By Reed Fischer
By Anna Gulbrandsen
By Jeff Gage
By Stacy Schwartz
By Natalie Gallagher
By Erik Thompson
By Jeff Gage
By Loren Green
LOCAL MULTI-INSTRUMENTALISTS Jim and Dave Boquist aren't taking out "Musicians Available" ads in the back of City Pages just yet. But the fraternal string-pluckers have plenty of time on their hands after the apparent dissolution of Son Volt, the alt-country outfit founded by ex-Uncle Tupelo guitarist Jay Farrar. Internet rumors of the band's demise were flying last fall when the band announced it would take a year off from touring and recording. But the breakup buzz got a bigger boost from recent word that Farrar has recorded a demo sans band, enlisting drummer-engineer Matt Pence of the Denton, Texas, indie-rock outfit Centro-Matic.
News of the December session leaked via an e-mail from that band's manager, Bob Andrews, to an inquisitive fan, who forwarded it (without Andrews's knowledge) to thousands of Son Volt lovers on two public discussion lists. Reached at his St. Louis office, Andrews sheepishly tells City Pages that he "can't talk about it," but that the "e-mail sums it up." According to the posting, Centro-Matic recorded three albums in a six-week session last summer at Farrar's studio in Milstadt, Illinois. Farrar must have liked what he heard: The e-mail says he asked Pence to collaborate on a new album next month.
Warner Bros. publicist Rick Gershon "can't confirm or deny" rumors of the band's status, but says he didn't know about Farrar's recent demo or the planned May session. "The last time I talked to Jay," Gershon says, "he said he was going to take time off to be a father." (Farrar's first child was born last year.)
Reached by phone in their Twin Cities apartments, the Boquists say only that Farrar's fatherhood was one of several reasons for the hiatus. Like Gershon, they haven't spoken to Farrar in several months, and didn't know about the solo recordings until contacted by City Pages. Dave says a "band meeting" is scheduled for "late spring." In the meantime, both brothers have found the downtime a jarring change of pace.
"Evening comes, and it's time to go to the office," Jim says. "But there's no office to go to."
It would hardly surprise either if Farrar ended Son Volt with little fanfare. The bandleader dropped his former steel guitarist, St. Paul resident Eric Heywood, by simply never phoning him again. Jeff Tweedy, who founded Uncle Tupelo with Farrar and was his close friend and roommate for several years, has said in numerous interviews that Farrar never spoke to him after quitting in 1994.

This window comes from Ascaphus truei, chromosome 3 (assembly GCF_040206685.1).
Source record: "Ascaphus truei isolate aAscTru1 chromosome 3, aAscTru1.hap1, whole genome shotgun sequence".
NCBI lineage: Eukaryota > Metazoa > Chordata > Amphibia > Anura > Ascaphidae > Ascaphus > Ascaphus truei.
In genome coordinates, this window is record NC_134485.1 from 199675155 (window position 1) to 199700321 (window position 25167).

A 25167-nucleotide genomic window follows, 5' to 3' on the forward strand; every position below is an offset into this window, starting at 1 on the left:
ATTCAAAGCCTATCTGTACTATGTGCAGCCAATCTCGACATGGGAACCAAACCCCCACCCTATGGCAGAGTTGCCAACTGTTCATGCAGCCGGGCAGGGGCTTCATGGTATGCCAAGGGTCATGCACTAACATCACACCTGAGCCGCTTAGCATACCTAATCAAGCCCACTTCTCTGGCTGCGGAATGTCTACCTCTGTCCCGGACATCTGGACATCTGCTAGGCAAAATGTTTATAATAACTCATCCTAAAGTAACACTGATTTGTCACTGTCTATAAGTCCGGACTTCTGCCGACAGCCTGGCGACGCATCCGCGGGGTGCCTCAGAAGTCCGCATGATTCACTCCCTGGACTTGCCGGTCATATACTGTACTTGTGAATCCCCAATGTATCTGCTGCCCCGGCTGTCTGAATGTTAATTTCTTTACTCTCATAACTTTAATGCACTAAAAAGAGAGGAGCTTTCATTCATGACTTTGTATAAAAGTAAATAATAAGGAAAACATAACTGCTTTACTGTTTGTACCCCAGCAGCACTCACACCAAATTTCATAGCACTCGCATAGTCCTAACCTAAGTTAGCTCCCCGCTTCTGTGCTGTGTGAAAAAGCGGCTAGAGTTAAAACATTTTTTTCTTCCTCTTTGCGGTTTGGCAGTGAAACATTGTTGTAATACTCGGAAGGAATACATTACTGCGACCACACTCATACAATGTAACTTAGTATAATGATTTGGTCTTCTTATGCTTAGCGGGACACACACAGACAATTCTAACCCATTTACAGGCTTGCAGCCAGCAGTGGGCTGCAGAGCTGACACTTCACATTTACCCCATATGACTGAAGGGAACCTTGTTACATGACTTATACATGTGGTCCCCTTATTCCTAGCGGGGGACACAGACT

Fans can take heart that Tweedy's own band, Wilco, is still going strong. The group delivers a sequel to 1998's Mermaid Avenue in June, with more Woody Guthrie lyrics put to song, and plays Carleton College on May 6. (Anders Smith-Lindall)
South by South Beach
HELD IN THE BALMY pastel clubscape of Miami Beach, the Winter Music Conference is the South by Southwest of dance music, its yearly hordes of journalists, clubbers, and music-bizzers flying in from all over the mirror ball. Between March 25 and 29, the 15th-annual gala drew a slew of Twin Cities DJs, most there only as spectators. Still, Woody McBride's crisp, funky techno graced the Level the same night Jerry Bonham--a former Minneapolis gay-club DJ living in San Francisco--opened for Moby at Crobar. Drone, Jezus Juice, and Chris Sattinger had to content themselves paying eight dollars-plus for drinks and getting their music's worth on the floor.
Too bad that the two best pure-party DJs on hand proved disappointing live. New York hard-house king Armand Van Helden sounded overanxious and ultimately tedious at the Level. And what the hell happened to Fatboy Slim? At last year's Quest show, Norman Cook's decksmanship was as sharp, witty, and shamelessly crowd-pleasing as a good Jackie Chan flick. (Its flavor is best captured on London/Sire's forthcoming Essential Millennium). Yet at the Astralwerks party, Cook played entire records that deserved no more than two minutes' airing.
Maybe Slim just needed some inspiration. He might have found it in a pair of veteran DJs spinning elsewhere. At the Bar Room, NuYorican Soul man "Little Louie" Vega spent two hours overhauling simple house tracks into powerhouse displays of technique. The throng--older, blacker, and less industry-heavy than most Winter Music Conference crowds--roared and raised their hands, packing the floor until 5:30 a.m.
But Vega sounded dowdy compared Brooklyn's Danny Tenaglia, a jock who brings his legendary 12-hour DJ gig to Miami every year. This set marked his 25th anniversary as a DJ, and I understood why when I walked into Club Space at 6:00 a.m., where Tenaglia's party was still at rush-hour intensity. Working his flawless selection of hard house, he helpfully typed out track titles into a liquid-crystal-display board on his booth, slapping five over the side to fans. Sweaty, involving, utterly inspirational--the set was everything clubbing should be. (Michaelangelo Matos)
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